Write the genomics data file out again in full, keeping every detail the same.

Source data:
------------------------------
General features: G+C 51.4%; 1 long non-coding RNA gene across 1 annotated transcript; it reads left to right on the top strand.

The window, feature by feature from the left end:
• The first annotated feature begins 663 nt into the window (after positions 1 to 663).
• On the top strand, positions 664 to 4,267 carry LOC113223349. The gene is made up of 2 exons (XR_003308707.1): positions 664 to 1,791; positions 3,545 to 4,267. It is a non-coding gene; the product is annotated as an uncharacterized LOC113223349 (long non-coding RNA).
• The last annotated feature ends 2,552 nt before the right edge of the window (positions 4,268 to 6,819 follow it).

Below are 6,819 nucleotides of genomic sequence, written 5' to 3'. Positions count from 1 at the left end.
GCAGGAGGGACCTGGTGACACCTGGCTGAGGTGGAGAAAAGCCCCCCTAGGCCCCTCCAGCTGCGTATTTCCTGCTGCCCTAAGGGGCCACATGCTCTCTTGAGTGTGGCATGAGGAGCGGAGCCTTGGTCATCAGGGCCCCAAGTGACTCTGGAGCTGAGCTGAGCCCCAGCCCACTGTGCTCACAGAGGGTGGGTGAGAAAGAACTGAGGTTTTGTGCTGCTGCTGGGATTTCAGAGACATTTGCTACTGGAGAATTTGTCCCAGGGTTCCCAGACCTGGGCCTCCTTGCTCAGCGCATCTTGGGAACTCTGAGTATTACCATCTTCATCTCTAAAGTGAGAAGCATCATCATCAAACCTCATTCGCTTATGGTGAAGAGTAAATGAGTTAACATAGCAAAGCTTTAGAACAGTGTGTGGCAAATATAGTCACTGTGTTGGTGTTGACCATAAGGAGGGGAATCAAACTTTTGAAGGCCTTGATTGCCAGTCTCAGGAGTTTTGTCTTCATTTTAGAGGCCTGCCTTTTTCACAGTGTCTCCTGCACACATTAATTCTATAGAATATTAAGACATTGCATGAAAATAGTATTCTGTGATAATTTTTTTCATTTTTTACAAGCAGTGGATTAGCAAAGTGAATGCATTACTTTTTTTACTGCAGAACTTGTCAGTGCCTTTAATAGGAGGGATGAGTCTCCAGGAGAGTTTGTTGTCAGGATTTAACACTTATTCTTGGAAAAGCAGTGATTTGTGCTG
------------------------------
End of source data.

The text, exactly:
General features: G+C 51.4%; 1 long non-coding RNA gene across 1 annotated transcript; it reads left to right on the top strand.

The window, feature by feature from the left end:
• The first annotated feature begins 663 nt into the window (after positions 1 to 663).
• On the top strand, positions 664 to 4,267 carry LOC113223349. The gene is made up of 2 exons (XR_003308707.1): positions 664 to 1,791; positions 3,545 to 4,267. It is a non-coding gene; the product is annotated as an uncharacterized LOC113223349 (long non-coding RNA).
• The last annotated feature ends 2,552 nt before the right edge of the window (positions 4,268 to 6,819 follow it).

Below are 6,819 nucleotides of genomic sequence, written 5' to 3'. Positions count from 1 at the left end.
GCAGGAGGGACCTGGTGACACCTGGCTGAGGTGGAGAAAAGCCCCCCTAGGCCCCTCCAGCTGCGTATTTCCTGCTGCCCTAAGGGGCCACATGCTCTCTTGAGTGTGGCATGAGGAGCGGAGCCTTGGTCATCAGGGCCCCAAGTGACTCTGGAGCTGAGCTGAGCCCCAGCCCACTGTGCTCACAGAGGGTGGGTGAGAAAGAACTGAGGTTTTGTGCTGCTGCTGGGATTTCAGAGACATTTGCTACTGGAGAATTTGTCCCAGGGTTCCCAGACCTGGGCCTCCTTGCTCAGCGCATCTTGGGAACTCTGAGTATTACCATCTTCATCTCTAAAGTGAGAAGCATCATCATCAAACCTCATTCGCTTATGGTGAAGAGTAAATGAGTTAACATAGCAAAGCTTTAGAACAGTGTGTGGCAAATATAGTCACTGTGTTGGTGTTGACCATAAGGAGGGGAATCAAACTTTTGAAGGCCTTGATTGCCAGTCTCAGGAGTTTTGTCTTCATTTTAGAGGCCTGCCTTTTTCACAGTGTCTCCTGCACACATTAATTCTATAGAATATTAAGACATTGCATGAAAATAGTATTCTGTGATAATTTTTTTCATTTTTTACAAGCAGTGGATTAGCAAAGTGAATGCATTACTTTTTTTACTGCAGAACTTGTCAGTGCCTTTAATAGGAGGGATGAGTCTCCAGGAGAGTTTGTTGTCAGGATTTAACACTTATTCTTGGAAAAGCAGTGATTTGTGCTG